Shares at the Pakistan Stock Exchange closed flat on Thursday after the KSE-100 index shed 589 points during the first three hours of trading before regaining its losses to close 35.29 points, or 0.08 per cent, up.

The market opened at 42,863.15 points and reached the day's low, falling by 589.99 points or 1.38pc, around 12:17pm. However, the late afternoon session saw the market recover all its losses and close slightly in the green.

Explaining the recovery, Ahsan Mehanti, director of Arif Habib Group, said that institutional buying of cement and oil stocks in refineries in the last hour helped bolster the index.

Yesterday, the PSX had witnessed a meltdown during which the KSE-100 lost 1,100 points in intraday trade, two days after witnessing a plunge of over 1,400 points.

Earlier on Thursday, when stock prices were falling, stockbroker Zafar Moti said a number of factors had dented investor sentiment, which is why the PSX was witnessing a persistent slump.

"There are reports that the interest rate will increase by two per cent, which is compelling investors to sell shares," he had said, adding that the "support level in the market" was also declining and an increase in the savings rate was also affecting investor confidence.

Meanwhile, Alpha Beta Core Chief Executive Officer Khurram Schehzad said the selling pressure in the market would continue until the government finalised a deal with the International Monetary Fund (IMF).

Pointing out that a slump was also being witnessed in global markets, he said the State Bank of Pakistan's next monetary policy would define the future of the market.

"If the interest rate will increase, the market could fall to new lows," he said. "But if a Saudi deal [is finalised] and the IMF extends [the size of] its loan programme, the pressure on the market could reduce," he added.

Dawn's editorial on Wednesday noted that the most important factor behind the erosion of investor sentiment has been the failure of the new coalition government to come up with a credible plan to take politically tough decisions to fix the economy. For example, it remains undecided about the reversal of the fiscally unsustainable energy subsidies, which is the ‘prior action’ that IMF wants it to take before it agrees to restart funding.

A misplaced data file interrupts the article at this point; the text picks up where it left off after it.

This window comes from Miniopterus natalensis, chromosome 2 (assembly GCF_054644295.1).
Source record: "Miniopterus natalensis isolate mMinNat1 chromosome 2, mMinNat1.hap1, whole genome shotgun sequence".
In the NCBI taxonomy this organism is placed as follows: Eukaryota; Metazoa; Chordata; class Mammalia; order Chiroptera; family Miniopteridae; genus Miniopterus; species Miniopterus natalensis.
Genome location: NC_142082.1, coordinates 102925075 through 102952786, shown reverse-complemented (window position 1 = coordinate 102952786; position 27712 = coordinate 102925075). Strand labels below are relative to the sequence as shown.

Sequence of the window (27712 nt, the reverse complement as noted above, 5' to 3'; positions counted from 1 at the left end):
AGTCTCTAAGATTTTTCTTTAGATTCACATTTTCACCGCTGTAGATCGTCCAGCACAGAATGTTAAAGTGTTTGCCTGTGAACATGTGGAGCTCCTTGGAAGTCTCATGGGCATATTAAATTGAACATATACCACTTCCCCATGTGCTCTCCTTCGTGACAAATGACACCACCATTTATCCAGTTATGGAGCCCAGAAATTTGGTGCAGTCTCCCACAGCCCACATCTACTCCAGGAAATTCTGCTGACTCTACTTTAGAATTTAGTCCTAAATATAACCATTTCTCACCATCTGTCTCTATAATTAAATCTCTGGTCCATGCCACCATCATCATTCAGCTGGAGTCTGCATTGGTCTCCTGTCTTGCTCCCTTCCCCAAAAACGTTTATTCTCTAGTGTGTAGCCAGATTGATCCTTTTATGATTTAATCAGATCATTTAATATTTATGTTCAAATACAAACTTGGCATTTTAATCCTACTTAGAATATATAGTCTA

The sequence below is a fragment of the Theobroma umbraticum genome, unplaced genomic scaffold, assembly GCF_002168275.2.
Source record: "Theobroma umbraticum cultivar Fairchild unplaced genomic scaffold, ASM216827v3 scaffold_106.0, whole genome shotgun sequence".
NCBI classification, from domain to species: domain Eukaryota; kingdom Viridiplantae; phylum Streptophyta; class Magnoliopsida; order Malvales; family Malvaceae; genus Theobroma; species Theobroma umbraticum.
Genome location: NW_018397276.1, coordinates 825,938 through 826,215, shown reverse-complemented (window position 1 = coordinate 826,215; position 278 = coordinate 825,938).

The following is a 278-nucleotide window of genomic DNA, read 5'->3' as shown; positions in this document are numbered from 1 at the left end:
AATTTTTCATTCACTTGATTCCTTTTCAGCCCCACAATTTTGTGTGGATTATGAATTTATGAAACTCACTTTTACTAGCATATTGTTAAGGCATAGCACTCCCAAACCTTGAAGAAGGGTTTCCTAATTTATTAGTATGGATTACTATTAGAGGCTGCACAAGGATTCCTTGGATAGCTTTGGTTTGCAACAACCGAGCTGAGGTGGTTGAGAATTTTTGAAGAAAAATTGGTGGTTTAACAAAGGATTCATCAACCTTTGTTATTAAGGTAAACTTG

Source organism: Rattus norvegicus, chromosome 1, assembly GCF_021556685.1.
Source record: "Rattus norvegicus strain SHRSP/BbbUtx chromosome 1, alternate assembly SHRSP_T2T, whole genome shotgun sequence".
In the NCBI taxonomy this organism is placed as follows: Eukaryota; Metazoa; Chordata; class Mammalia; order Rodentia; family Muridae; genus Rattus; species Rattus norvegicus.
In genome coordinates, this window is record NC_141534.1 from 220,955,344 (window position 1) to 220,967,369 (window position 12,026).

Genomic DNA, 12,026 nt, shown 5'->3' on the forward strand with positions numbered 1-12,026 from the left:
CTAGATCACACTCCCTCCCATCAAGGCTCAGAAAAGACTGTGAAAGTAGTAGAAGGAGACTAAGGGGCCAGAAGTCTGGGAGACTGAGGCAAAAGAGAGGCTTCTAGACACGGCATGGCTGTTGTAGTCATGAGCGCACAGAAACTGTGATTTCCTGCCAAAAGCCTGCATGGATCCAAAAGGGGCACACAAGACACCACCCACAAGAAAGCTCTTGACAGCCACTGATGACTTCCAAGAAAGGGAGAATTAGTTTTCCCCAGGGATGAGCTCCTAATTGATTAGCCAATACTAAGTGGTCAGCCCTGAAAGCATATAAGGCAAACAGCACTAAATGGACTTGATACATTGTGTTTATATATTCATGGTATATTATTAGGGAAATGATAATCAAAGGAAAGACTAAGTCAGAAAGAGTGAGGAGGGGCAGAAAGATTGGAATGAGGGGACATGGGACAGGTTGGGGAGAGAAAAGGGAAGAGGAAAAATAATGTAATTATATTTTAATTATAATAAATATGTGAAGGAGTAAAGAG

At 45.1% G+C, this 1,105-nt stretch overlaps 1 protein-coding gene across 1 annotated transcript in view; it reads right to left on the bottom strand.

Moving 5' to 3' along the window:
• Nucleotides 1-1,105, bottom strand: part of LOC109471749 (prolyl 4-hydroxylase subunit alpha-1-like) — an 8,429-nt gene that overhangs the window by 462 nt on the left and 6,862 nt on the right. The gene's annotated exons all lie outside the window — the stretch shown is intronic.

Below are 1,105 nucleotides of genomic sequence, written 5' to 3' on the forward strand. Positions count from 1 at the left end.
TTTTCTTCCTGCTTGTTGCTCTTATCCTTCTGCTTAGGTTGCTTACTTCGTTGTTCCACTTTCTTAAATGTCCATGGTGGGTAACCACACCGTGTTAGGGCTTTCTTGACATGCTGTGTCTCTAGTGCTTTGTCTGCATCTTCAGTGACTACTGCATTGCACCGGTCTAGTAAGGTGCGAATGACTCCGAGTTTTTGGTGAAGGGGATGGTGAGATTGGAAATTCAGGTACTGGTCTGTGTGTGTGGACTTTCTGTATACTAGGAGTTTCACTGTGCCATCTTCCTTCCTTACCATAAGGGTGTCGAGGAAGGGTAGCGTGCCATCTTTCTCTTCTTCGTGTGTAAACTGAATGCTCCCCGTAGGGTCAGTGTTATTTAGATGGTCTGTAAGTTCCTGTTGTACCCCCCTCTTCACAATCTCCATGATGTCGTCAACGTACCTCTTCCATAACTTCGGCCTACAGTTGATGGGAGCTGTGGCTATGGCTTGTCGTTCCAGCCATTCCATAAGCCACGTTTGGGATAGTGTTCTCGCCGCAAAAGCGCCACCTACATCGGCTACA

In recent meetings with the new finance minister, the IMF has linked the continuation of its loan programme with the reversal of fuel subsidies, which were introduced by the previous government. However, Prime Minister Shehbaz Sharif has now twice rejected the Oil and Gas Regulatory Authority's summaries to increase fuel prices.

The PTI had announced a four-month freeze (until June 30) on petrol and electricity prices on February 28 as part of a series of measures to bring relief to the public.

The PML-N coalition government had severely criticised Imran Khan's government for "derailing" the IMF program through fuel subsidies but despite being at the helm for a month, it has not reversed the subsidies. The finance minister has repeatedly said these subsidies are not feasible and are costing the government Rs120 billion a month.

Ismail said petrol should have been priced at Rs245 per litre according to the agreement the former government did with the IMF. However, the PML-N led government was still selling it at Rs145 per litre and would try its best to maintain that price, he added — a sign that the new government is finding it difficult to take a decision that might be unpopular with its voters.

Moreover, the editorial pointed out, that there are differences within the PML-N on how to deal with the Fund, with former finance minister Ishaq Dar, who is opposed to IMF ‘dictation’, wanting a new loan with ‘softer’ conditions. "If the strings of the finance ministry are being pulled from London, then Finance Minister Miftah Ismail has his hands tied."

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